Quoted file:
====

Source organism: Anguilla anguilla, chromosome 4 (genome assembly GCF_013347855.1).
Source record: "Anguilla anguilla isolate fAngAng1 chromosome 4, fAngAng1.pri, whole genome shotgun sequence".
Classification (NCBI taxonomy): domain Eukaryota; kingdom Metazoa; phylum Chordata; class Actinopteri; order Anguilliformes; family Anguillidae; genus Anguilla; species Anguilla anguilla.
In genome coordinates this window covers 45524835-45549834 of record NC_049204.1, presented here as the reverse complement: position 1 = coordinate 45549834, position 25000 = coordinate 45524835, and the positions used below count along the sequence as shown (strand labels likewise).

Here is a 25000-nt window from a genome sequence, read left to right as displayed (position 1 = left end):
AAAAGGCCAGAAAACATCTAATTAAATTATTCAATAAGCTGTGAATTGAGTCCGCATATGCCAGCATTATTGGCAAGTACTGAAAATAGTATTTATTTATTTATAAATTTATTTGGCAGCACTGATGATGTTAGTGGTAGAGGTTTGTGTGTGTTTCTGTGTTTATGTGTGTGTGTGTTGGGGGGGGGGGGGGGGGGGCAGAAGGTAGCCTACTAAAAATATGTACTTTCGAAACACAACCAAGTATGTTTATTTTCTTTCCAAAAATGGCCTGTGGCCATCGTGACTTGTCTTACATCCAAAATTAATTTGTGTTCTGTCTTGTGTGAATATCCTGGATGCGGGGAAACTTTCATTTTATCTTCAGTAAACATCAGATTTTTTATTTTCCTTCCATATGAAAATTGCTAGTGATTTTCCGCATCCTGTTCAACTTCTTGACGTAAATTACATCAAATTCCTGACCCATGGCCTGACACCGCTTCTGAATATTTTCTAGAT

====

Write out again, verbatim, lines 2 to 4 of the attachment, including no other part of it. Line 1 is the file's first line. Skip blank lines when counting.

Source record: "Anguilla anguilla isolate fAngAng1 chromosome 4, fAngAng1.pri, whole genome shotgun sequence".
Classification (NCBI taxonomy): domain Eukaryota; kingdom Metazoa; phylum Chordata; class Actinopteri; order Anguilliformes; family Anguillidae; genus Anguilla; species Anguilla anguilla.
In genome coordinates this window covers 45524835-45549834 of record NC_049204.1, presented here as the reverse complement: position 1 = coordinate 45549834, position 25000 = coordinate 45524835, and the positions used below count along the sequence as shown (strand labels likewise).